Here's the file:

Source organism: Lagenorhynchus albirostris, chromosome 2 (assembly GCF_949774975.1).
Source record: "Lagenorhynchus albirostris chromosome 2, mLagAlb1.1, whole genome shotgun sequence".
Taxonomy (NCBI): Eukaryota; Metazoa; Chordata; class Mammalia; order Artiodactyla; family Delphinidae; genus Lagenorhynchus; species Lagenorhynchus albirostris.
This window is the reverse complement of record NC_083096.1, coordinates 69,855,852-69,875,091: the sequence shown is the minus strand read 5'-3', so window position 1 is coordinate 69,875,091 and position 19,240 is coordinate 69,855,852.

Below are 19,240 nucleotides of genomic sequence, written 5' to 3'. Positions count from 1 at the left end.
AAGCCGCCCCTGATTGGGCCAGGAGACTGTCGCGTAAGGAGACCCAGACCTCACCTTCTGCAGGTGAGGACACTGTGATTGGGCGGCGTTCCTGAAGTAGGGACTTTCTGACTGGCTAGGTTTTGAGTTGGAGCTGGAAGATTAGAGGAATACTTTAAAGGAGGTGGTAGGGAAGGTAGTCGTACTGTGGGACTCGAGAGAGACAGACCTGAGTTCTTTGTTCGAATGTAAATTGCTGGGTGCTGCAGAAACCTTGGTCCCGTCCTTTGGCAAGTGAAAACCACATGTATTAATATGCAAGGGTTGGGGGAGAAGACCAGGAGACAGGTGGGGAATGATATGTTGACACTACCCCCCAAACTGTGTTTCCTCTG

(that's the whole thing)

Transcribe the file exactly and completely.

Source organism: Lagenorhynchus albirostris, chromosome 2 (assembly GCF_949774975.1).
Source record: "Lagenorhynchus albirostris chromosome 2, mLagAlb1.1, whole genome shotgun sequence".
Taxonomy (NCBI): Eukaryota; Metazoa; Chordata; class Mammalia; order Artiodactyla; family Delphinidae; genus Lagenorhynchus; species Lagenorhynchus albirostris.
This window is the reverse complement of record NC_083096.1, coordinates 69,855,852-69,875,091: the sequence shown is the minus strand read 5'-3', so window position 1 is coordinate 69,875,091 and position 19,240 is coordinate 69,855,852.

Below are 19,240 nucleotides of genomic sequence, written 5' to 3'. Positions count from 1 at the left end.
AAGCCGCCCCTGATTGGGCCAGGAGACTGTCGCGTAAGGAGACCCAGACCTCACCTTCTGCAGGTGAGGACACTGTGATTGGGCGGCGTTCCTGAAGTAGGGACTTTCTGACTGGCTAGGTTTTGAGTTGGAGCTGGAAGATTAGAGGAATACTTTAAAGGAGGTGGTAGGGAAGGTAGTCGTACTGTGGGACTCGAGAGAGACAGACCTGAGTTCTTTGTTCGAATGTAAATTGCTGGGTGCTGCAGAAACCTTGGTCCCGTCCTTTGGCAAGTGAAAACCACATGTATTAATATGCAAGGGTTGGGGGAGAAGACCAGGAGACAGGTGGGGAATGATATGTTGACACTACCCCCCAAACTGTGTTTCCTCTG